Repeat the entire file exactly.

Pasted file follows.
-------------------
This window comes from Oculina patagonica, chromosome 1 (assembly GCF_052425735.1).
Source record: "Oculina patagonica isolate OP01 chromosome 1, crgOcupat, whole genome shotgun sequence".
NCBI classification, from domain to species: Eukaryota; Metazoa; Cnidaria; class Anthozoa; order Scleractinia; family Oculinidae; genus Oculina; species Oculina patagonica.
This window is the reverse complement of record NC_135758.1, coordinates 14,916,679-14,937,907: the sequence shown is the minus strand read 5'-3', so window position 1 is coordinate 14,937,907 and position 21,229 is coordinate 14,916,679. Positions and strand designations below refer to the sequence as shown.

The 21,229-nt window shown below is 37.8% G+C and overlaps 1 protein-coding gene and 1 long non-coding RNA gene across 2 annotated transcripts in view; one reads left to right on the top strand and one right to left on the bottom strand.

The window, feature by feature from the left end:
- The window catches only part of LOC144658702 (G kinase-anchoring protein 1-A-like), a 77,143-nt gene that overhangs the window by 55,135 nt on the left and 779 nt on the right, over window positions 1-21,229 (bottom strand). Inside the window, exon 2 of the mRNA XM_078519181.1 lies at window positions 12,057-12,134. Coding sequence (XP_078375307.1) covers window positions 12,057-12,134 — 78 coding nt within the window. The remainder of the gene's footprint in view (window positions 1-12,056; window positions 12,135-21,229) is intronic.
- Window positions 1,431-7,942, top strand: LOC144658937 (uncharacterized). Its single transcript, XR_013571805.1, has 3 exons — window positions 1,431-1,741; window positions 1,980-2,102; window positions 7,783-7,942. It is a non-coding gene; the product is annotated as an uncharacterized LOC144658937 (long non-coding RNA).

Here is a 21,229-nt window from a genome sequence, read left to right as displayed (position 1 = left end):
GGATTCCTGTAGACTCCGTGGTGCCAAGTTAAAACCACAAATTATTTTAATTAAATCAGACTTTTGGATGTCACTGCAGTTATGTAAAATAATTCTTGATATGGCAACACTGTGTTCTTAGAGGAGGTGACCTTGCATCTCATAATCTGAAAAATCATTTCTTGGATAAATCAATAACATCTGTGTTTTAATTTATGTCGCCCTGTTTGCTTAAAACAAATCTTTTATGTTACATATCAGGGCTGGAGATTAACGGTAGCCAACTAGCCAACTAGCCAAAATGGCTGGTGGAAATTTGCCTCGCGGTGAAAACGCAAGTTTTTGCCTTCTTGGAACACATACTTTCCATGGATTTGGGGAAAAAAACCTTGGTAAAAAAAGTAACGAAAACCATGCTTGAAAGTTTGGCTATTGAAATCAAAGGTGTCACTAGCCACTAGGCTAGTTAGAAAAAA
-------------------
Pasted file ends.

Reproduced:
This window comes from Oculina patagonica, chromosome 1 (assembly GCF_052425735.1).
Source record: "Oculina patagonica isolate OP01 chromosome 1, crgOcupat, whole genome shotgun sequence".
NCBI classification, from domain to species: Eukaryota; Metazoa; Cnidaria; class Anthozoa; order Scleractinia; family Oculinidae; genus Oculina; species Oculina patagonica.
This window is the reverse complement of record NC_135758.1, coordinates 14,916,679-14,937,907: the sequence shown is the minus strand read 5'-3', so window position 1 is coordinate 14,937,907 and position 21,229 is coordinate 14,916,679. Positions and strand designations below refer to the sequence as shown.

The 21,229-nt window shown below is 37.8% G+C and overlaps 1 protein-coding gene and 1 long non-coding RNA gene across 2 annotated transcripts in view; one reads left to right on the top strand and one right to left on the bottom strand.

The window, feature by feature from the left end:
- The window catches only part of LOC144658702 (G kinase-anchoring protein 1-A-like), a 77,143-nt gene that overhangs the window by 55,135 nt on the left and 779 nt on the right, over window positions 1-21,229 (bottom strand). Inside the window, exon 2 of the mRNA XM_078519181.1 lies at window positions 12,057-12,134. Coding sequence (XP_078375307.1) covers window positions 12,057-12,134 — 78 coding nt within the window. The remainder of the gene's footprint in view (window positions 1-12,056; window positions 12,135-21,229) is intronic.
- Window positions 1,431-7,942, top strand: LOC144658937 (uncharacterized). Its single transcript, XR_013571805.1, has 3 exons — window positions 1,431-1,741; window positions 1,980-2,102; window positions 7,783-7,942. It is a non-coding gene; the product is annotated as an uncharacterized LOC144658937 (long non-coding RNA).

Here is a 21,229-nt window from a genome sequence, read left to right as displayed (position 1 = left end):
GGATTCCTGTAGACTCCGTGGTGCCAAGTTAAAACCACAAATTATTTTAATTAAATCAGACTTTTGGATGTCACTGCAGTTATGTAAAATAATTCTTGATATGGCAACACTGTGTTCTTAGAGGAGGTGACCTTGCATCTCATAATCTGAAAAATCATTTCTTGGATAAATCAATAACATCTGTGTTTTAATTTATGTCGCCCTGTTTGCTTAAAACAAATCTTTTATGTTACATATCAGGGCTGGAGATTAACGGTAGCCAACTAGCCAACTAGCCAAAATGGCTGGTGGAAATTTGCCTCGCGGTGAAAACGCAAGTTTTTGCCTTCTTGGAACACATACTTTCCATGGATTTGGGGAAAAAAACCTTGGTAAAAAAAGTAACGAAAACCATGCTTGAAAGTTTGGCTATTGAAATCAAAGGTGTCACTAGCCACTAGGCTAGTTAGAAAAAA